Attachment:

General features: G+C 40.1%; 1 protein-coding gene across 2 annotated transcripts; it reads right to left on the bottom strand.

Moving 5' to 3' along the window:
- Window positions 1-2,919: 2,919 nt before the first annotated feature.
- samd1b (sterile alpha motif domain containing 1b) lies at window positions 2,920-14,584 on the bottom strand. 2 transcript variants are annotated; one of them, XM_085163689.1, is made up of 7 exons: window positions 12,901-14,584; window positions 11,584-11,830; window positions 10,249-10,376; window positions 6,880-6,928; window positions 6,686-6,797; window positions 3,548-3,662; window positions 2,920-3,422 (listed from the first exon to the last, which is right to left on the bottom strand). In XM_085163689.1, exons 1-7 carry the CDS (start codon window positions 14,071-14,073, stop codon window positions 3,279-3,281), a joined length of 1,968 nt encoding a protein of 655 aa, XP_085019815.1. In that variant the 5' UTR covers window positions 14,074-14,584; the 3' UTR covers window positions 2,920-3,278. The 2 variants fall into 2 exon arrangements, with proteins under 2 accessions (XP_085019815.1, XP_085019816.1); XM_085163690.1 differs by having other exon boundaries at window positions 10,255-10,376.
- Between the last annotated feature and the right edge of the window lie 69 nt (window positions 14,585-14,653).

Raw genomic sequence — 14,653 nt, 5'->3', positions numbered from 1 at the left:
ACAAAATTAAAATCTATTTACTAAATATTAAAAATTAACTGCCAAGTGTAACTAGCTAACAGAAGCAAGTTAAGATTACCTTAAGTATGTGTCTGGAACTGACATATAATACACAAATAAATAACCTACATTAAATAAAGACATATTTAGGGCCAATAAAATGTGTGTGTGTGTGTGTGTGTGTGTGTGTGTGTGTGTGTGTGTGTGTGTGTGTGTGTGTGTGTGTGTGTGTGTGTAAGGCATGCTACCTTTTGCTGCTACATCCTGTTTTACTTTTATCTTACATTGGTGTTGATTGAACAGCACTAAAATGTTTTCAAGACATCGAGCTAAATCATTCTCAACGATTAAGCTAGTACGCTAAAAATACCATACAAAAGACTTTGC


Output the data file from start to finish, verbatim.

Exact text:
General features: G+C 40.1%; 1 protein-coding gene across 2 annotated transcripts; it reads right to left on the bottom strand.

Moving 5' to 3' along the window:
- Window positions 1-2,919: 2,919 nt before the first annotated feature.
- samd1b (sterile alpha motif domain containing 1b) lies at window positions 2,920-14,584 on the bottom strand. 2 transcript variants are annotated; one of them, XM_085163689.1, is made up of 7 exons: window positions 12,901-14,584; window positions 11,584-11,830; window positions 10,249-10,376; window positions 6,880-6,928; window positions 6,686-6,797; window positions 3,548-3,662; window positions 2,920-3,422 (listed from the first exon to the last, which is right to left on the bottom strand). In XM_085163689.1, exons 1-7 carry the CDS (start codon window positions 14,071-14,073, stop codon window positions 3,279-3,281), a joined length of 1,968 nt encoding a protein of 655 aa, XP_085019815.1. In that variant the 5' UTR covers window positions 14,074-14,584; the 3' UTR covers window positions 2,920-3,278. The 2 variants fall into 2 exon arrangements, with proteins under 2 accessions (XP_085019815.1, XP_085019816.1); XM_085163690.1 differs by having other exon boundaries at window positions 10,255-10,376.
- Between the last annotated feature and the right edge of the window lie 69 nt (window positions 14,585-14,653).

Raw genomic sequence — 14,653 nt, 5'->3', positions numbered from 1 at the left:
ACAAAATTAAAATCTATTTACTAAATATTAAAAATTAACTGCCAAGTGTAACTAGCTAACAGAAGCAAGTTAAGATTACCTTAAGTATGTGTCTGGAACTGACATATAATACACAAATAAATAACCTACATTAAATAAAGACATATTTAGGGCCAATAAAATGTGTGTGTGTGTGTGTGTGTGTGTGTGTGTGTGTGTGTGTGTGTGTGTGTGTGTGTGTGTGTGTGTGTGTGTGTAAGGCATGCTACCTTTTGCTGCTACATCCTGTTTTACTTTTATCTTACATTGGTGTTGATTGAACAGCACTAAAATGTTTTCAAGACATCGAGCTAAATCATTCTCAACGATTAAGCTAGTACGCTAAAAATACCATACAAAAGACTTTGC